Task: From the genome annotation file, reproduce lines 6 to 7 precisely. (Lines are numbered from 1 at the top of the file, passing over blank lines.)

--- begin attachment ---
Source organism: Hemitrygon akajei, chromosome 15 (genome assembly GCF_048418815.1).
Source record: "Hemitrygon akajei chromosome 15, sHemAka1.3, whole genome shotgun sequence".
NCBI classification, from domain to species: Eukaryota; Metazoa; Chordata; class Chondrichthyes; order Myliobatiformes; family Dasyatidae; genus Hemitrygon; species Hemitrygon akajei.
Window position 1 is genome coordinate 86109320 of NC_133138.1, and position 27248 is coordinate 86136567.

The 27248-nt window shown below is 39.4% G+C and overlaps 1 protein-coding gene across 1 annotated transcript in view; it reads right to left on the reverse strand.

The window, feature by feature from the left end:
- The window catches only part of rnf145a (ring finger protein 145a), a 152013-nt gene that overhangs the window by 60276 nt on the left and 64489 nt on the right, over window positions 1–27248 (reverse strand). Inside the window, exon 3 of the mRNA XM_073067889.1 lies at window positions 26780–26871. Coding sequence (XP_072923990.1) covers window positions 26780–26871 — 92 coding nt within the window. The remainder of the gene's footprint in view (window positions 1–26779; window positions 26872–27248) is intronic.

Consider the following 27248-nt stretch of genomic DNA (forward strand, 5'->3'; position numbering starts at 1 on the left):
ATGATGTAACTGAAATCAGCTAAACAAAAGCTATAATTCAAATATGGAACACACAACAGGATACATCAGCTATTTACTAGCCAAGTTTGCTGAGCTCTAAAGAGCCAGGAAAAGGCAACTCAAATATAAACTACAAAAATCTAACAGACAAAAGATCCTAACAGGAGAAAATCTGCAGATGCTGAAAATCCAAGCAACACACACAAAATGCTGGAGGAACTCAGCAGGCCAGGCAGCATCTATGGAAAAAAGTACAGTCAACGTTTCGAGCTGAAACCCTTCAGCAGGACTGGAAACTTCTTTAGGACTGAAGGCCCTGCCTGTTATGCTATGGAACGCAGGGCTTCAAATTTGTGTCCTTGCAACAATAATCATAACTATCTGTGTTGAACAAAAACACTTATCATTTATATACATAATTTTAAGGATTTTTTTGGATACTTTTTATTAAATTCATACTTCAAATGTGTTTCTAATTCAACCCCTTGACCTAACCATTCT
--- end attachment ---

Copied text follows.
The window, feature by feature from the left end:
- The window catches only part of rnf145a (ring finger protein 145a), a 152013-nt gene that overhangs the window by 60276 nt on the left and 64489 nt on the right, over window positions 1–27248 (reverse strand). Inside the window, exon 3 of the mRNA XM_073067889.1 lies at window positions 26780–26871. Coding sequence (XP_072923990.1) covers window positions 26780–26871 — 92 coding nt within the window. The remainder of the gene's footprint in view (window positions 1–26779; window positions 26872–27248) is intronic.